Take your PUP for a walk or on a trip to the dog park during the day. The comotion of New Years Eve, the sound and smell of fireworks will make most dogs uneasy. Your dog will experience less anxiety if they are in a rested state from an active day.
Even the most well behaved dog can get a little mixed up and fly the coop once the action is underway. Keep your dog indoors. If your PUP needs to use the restroom then use a leash and watch your PUP closely.
If you live in a rural area where your dog typically enjoys an off leash lifestyle this is a good time leash up for potty breaks. Even if you don’t have big city fireworks the sound of nearby neighbors bringing in the New Year with firearms could be just enough for your PUP to bolt.
It is always nice to bring in the New Year with family and friends. If you are having company, simply remind your guests to refrain from giving your dog any food or alcohol. Many of us sneak our dogs an occasional treat of whatever we didn’t finish on our plate, but a little food from a full house of guests can add up quickly. Too much human food could give your dog issues later that you both will have to deal with.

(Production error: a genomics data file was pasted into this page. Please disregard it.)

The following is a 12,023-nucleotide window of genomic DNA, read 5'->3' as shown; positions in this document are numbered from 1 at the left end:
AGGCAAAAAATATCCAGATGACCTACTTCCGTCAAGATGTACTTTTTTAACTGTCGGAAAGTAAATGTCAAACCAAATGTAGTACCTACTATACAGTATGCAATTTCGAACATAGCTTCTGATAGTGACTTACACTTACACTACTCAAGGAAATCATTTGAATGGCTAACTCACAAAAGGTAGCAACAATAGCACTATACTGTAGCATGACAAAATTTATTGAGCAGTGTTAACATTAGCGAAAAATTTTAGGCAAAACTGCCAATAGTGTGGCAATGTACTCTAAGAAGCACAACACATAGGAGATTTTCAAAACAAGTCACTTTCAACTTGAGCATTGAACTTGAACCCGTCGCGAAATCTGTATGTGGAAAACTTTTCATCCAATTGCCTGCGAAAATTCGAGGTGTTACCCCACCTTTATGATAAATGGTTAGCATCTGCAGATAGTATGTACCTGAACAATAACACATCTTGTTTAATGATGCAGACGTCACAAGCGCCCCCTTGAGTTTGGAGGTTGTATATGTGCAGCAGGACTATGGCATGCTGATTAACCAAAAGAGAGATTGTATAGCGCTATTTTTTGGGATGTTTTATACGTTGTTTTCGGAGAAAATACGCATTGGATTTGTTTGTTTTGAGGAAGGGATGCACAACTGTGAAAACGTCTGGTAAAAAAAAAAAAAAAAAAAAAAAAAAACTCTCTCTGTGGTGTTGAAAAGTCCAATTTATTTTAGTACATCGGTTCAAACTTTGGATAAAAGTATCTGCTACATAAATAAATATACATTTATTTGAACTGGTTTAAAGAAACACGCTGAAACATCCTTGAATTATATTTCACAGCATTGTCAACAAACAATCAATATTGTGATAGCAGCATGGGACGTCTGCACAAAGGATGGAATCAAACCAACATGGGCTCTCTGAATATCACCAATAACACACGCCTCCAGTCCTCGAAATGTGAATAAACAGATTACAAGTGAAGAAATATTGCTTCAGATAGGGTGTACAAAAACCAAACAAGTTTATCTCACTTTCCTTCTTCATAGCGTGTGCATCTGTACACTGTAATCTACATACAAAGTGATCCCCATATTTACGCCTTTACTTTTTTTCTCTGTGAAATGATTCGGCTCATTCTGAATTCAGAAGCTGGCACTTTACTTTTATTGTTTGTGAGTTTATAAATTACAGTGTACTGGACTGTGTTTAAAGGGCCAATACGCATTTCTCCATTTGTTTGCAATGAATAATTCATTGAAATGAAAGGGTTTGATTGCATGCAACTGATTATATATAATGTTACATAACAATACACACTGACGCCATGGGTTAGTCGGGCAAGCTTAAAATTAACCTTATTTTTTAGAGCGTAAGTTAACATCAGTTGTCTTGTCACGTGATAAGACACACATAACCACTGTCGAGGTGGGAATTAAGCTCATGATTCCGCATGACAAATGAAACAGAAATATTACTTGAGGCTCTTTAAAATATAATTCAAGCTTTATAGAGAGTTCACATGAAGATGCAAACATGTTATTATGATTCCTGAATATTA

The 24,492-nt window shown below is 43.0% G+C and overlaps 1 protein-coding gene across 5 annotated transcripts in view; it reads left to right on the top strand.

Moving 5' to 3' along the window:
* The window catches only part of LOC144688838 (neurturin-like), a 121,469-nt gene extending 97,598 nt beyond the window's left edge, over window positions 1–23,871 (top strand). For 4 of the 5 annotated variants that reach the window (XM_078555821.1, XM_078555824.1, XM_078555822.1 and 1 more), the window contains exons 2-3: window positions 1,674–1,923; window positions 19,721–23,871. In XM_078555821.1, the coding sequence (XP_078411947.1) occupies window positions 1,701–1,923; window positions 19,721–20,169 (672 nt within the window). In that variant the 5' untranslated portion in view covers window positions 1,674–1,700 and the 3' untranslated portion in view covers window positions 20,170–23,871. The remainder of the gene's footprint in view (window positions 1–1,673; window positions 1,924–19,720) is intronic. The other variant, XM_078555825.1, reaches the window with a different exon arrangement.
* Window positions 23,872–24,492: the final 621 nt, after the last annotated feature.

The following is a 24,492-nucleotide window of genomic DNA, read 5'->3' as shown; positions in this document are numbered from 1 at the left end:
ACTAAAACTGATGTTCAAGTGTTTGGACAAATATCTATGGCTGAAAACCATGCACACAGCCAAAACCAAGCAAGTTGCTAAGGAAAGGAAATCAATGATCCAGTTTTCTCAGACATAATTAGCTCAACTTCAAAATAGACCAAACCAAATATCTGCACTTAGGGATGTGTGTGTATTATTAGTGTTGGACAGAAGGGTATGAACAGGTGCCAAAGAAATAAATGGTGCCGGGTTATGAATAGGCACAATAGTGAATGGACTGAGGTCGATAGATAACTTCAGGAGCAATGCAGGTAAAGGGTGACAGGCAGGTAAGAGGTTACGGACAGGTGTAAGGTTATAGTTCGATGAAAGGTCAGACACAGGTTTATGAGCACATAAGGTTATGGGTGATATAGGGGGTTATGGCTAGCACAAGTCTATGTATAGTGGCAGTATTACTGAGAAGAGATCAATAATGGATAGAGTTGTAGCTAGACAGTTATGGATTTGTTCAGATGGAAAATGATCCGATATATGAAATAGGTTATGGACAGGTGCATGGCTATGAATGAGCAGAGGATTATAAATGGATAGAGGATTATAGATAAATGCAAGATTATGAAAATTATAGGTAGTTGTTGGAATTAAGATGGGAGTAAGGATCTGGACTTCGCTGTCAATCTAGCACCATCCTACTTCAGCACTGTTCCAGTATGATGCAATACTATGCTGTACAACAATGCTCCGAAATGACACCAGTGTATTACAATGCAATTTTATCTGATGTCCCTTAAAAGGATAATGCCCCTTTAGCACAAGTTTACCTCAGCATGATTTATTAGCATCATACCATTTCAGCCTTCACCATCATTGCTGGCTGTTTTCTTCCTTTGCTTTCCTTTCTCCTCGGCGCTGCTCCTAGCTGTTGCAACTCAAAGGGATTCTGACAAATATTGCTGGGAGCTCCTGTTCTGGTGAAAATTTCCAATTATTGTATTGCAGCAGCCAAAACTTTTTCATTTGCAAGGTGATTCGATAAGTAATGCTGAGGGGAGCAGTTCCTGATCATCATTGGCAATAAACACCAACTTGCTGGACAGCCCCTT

Poppers, noisemakers, and other explosives may be a ton of fun, but, just like a toddler, your dog will put just about anything in their mouth. Keep track of all fireworks closely before, during, and after use. Keep all fireworks out of reach from both children and dogs. Make sure your dog has a quiet and safe place to take sanctuary away from what will feel like a war zone.
Your PUP doesn’t need to be 21 to enjoy the New Years festivities, but should he or she get lost it is helpful if your PUP can be identified. When your dog runs away your chances of being reunited increase drastically when you have both a ID tag on their collar and a microchip. They both work great, but only if the information on them is accurate. If your address or phone number has changed then make sure you update both your dogs ID tag and the information on file for their microchip.